Caroline has a cough. The hacking, messy type, that shows up at moments that are not quite convenient for a toddler - when she is throwing a fit, say, for not getting the second half of a cookie she truly believes is hers. To demonstrate her convictions, she is willing to throw herself from my arms, back arched, heels kicking, while I hold on and try to explain that the cold hard ground and her indignation should not meet just now. Upside down, she starts coughing.
After a weekend of interrupted temper tantrums and coughing fits, I decided to get some children’s medicine on Sunday to alleviate my conscious and hopefully her cough. As I have mentioned before, drug stores don’t sell drugs here, but pharmacies do. The majority of pharmacies in the Czech Republic (there are over 2000 of them) are still owned by individuals, not by large chains, so most of them have family friendly hours for the pharmacists - closing for the weekends and early in the evening during the week. Picking up cough medicine on a Sunday night means standing in line at the special 24 hour pharmacy, waiting to talk to the pharmacist on call. Standing in line, I should mention, outside, while the wind blows a brisk tune through the rigging of my scarf and coat.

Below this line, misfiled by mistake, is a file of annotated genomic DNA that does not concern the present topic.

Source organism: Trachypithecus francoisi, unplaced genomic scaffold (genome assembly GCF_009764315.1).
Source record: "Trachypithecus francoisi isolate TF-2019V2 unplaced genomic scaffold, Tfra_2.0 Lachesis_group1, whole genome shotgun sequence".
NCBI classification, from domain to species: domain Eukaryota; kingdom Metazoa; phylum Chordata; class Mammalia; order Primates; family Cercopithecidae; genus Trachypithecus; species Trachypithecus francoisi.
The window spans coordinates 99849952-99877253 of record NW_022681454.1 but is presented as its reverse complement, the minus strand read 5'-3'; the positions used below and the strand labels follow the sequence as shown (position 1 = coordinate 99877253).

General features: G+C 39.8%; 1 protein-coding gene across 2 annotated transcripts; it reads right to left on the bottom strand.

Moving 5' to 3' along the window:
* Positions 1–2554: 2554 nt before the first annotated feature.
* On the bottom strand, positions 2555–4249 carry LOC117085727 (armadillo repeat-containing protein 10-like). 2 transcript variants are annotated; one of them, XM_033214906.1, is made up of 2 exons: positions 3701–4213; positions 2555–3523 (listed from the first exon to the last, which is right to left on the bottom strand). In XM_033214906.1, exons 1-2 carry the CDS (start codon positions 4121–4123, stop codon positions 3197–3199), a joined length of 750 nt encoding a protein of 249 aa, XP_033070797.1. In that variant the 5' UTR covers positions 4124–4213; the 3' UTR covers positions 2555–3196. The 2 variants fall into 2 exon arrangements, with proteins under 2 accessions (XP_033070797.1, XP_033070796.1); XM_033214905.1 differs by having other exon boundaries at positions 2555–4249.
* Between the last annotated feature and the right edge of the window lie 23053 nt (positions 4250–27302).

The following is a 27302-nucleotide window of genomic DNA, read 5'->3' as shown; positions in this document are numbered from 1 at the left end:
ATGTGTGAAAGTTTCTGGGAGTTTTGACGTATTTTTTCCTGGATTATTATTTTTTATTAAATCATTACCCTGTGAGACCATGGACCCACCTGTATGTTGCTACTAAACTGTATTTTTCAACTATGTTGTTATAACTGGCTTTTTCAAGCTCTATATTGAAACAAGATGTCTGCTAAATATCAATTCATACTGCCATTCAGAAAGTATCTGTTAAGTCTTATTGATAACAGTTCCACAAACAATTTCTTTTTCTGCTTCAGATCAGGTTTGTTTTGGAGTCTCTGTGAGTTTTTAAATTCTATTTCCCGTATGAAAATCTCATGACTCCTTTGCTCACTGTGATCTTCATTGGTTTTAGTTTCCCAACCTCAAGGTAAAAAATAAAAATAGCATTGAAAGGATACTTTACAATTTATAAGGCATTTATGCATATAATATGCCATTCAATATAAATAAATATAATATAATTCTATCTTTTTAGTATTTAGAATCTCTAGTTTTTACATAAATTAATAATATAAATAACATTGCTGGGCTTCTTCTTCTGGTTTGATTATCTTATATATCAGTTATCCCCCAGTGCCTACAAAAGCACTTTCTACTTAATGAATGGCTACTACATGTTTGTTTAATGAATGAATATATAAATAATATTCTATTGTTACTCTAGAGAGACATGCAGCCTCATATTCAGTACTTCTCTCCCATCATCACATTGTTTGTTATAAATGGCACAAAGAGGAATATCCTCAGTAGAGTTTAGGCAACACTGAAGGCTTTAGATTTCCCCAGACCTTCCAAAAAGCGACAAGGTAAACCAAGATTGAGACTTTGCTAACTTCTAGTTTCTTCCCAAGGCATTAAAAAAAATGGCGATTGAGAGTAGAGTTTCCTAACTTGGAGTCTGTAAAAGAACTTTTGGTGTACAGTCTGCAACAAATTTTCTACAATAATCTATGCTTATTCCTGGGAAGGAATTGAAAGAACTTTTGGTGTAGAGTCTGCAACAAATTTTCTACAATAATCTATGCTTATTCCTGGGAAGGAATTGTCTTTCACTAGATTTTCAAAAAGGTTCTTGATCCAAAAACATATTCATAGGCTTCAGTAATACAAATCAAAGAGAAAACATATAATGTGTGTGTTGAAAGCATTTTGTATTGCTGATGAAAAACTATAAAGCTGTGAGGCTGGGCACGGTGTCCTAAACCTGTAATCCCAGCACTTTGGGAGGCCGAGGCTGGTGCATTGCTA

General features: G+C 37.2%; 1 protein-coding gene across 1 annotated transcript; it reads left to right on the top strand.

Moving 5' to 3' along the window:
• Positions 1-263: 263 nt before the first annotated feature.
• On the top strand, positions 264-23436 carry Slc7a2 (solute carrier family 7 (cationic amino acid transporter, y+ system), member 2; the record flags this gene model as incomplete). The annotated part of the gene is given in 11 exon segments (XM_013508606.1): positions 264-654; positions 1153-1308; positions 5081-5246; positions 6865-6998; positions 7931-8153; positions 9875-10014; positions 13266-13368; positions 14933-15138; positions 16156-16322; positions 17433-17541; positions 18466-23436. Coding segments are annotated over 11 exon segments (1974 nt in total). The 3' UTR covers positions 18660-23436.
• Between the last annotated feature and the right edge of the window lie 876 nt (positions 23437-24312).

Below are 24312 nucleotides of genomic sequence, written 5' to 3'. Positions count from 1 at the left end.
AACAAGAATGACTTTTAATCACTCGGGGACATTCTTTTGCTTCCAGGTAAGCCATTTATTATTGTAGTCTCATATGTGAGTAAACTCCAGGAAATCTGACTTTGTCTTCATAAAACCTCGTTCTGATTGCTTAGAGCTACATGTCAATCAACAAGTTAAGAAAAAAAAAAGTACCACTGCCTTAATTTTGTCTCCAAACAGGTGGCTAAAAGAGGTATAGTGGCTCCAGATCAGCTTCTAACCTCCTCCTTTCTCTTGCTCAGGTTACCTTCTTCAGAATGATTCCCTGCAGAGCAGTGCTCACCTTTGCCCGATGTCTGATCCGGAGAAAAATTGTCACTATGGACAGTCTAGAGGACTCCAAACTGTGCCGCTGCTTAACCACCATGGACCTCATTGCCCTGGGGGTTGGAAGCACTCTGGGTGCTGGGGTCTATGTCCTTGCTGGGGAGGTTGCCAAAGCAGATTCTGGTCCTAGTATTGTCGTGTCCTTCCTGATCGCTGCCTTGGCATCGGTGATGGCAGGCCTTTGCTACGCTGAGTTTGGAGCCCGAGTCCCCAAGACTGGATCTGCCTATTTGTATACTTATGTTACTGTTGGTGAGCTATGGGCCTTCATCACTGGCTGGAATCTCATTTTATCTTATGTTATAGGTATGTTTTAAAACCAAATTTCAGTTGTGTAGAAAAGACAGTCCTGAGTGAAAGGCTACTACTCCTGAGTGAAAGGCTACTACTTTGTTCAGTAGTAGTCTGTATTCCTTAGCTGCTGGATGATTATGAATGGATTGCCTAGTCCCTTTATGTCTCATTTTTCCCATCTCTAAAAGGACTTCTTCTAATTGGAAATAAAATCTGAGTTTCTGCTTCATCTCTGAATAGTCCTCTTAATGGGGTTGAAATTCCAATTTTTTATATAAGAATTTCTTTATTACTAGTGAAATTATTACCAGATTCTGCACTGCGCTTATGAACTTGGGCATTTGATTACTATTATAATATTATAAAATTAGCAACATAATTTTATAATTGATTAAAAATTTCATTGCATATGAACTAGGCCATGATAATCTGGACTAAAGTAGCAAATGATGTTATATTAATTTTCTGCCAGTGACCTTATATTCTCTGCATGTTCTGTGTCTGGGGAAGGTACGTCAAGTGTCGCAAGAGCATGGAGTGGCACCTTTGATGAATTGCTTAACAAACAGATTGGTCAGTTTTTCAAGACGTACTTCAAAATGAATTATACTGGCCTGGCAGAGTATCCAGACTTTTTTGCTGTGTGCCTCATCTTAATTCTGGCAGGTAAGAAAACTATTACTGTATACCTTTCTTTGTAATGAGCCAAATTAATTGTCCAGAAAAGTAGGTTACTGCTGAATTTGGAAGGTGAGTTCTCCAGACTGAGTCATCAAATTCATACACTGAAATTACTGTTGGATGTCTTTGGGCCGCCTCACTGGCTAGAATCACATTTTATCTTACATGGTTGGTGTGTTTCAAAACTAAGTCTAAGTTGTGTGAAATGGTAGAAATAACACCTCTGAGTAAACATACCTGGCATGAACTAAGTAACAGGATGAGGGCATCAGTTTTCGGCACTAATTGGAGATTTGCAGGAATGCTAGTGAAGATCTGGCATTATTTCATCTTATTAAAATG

Thankfully the line moved fast last night. Most everyone seemed to be requesting either a hangover cure or a cold remedy: Ibuprofen (advil), aceteminophin (tylenol), aspirin, vitamins. I watched the line dwindle to our turn, and then I stood in front of the window and did my cough impression for the pharmacist. "Cough cough splutter. Daughter small, coughingly wettest as this," I said in mangled Czech.
The pharmacist must be used to such dramatic, incomprehensible conversations. She nodded her head sagely and turned behind her to pull out a box of....no, not the expected Mucosolvan (its name says it all, really) but Robitussin. Cool, I said, forgetting my Czech as soon as I saw a U.S. brand in front of me. "Dekuji much, and good night!" She nodded and turned to the next well-bundled customer behind me.
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